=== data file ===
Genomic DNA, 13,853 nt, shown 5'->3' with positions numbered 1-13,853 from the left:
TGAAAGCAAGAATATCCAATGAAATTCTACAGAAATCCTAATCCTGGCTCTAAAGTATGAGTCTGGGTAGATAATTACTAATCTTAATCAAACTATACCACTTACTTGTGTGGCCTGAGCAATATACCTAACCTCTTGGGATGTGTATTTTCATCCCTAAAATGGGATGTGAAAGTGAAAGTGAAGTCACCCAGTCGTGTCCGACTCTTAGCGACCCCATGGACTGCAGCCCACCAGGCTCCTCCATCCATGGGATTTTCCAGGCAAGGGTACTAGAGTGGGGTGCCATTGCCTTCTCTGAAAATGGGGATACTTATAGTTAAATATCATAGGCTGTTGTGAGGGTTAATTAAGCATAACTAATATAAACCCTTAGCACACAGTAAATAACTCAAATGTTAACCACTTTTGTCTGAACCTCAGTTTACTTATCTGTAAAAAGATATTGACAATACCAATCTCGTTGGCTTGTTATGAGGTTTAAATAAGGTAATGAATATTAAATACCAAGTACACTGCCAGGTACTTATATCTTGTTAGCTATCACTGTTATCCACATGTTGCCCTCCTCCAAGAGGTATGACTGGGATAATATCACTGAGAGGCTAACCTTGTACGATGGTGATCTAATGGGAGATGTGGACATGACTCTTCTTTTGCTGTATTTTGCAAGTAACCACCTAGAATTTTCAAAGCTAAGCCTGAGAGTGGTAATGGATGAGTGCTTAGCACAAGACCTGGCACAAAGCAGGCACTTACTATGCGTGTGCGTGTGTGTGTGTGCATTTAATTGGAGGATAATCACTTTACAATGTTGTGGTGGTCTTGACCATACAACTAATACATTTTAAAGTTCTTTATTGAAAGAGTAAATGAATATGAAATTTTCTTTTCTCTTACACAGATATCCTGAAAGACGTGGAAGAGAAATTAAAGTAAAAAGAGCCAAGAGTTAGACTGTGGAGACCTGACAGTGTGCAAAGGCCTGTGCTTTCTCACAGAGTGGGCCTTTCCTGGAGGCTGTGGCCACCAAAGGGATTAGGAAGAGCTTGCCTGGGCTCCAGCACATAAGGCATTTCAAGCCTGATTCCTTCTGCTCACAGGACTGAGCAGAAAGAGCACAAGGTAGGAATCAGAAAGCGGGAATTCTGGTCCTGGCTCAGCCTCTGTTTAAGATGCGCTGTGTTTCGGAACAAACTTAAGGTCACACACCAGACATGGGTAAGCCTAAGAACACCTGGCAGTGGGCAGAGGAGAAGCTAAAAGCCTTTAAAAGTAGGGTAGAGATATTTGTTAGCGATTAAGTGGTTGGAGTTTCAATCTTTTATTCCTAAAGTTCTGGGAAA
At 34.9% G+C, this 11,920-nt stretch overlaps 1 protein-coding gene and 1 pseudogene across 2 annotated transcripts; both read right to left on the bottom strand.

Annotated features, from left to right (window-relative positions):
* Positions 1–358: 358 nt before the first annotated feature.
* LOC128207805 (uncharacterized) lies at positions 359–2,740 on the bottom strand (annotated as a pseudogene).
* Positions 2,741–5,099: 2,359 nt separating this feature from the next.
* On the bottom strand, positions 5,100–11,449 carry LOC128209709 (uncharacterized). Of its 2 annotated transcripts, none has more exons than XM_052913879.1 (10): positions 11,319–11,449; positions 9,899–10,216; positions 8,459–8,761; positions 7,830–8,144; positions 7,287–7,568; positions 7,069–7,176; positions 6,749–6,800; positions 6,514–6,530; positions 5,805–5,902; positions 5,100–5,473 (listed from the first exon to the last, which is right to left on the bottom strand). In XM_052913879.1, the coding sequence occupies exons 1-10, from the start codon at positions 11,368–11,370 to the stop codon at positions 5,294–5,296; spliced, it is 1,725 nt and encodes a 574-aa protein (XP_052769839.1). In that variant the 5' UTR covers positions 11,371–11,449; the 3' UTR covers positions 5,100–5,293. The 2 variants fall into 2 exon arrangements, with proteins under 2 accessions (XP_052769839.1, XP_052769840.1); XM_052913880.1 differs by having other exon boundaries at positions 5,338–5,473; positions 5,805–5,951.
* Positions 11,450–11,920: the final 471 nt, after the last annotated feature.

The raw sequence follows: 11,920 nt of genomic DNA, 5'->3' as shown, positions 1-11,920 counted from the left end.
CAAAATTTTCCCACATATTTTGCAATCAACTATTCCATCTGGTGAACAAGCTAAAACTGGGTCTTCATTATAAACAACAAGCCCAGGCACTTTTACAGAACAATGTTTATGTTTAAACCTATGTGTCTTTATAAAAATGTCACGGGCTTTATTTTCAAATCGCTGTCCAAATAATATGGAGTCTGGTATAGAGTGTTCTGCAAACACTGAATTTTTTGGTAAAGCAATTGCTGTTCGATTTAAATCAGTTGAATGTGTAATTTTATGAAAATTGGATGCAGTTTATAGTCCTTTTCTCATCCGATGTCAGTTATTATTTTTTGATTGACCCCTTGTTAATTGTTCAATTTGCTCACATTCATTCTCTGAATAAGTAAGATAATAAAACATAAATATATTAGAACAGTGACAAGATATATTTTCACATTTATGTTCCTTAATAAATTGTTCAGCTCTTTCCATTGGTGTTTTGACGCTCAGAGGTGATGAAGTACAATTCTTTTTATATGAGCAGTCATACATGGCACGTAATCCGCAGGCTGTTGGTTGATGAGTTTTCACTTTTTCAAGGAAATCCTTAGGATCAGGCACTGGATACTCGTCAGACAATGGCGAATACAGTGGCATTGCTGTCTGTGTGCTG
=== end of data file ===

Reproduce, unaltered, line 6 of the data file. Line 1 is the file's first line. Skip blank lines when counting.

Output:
* LOC128207805 (uncharacterized) lies at positions 359–2,740 on the bottom strand (annotated as a pseudogene).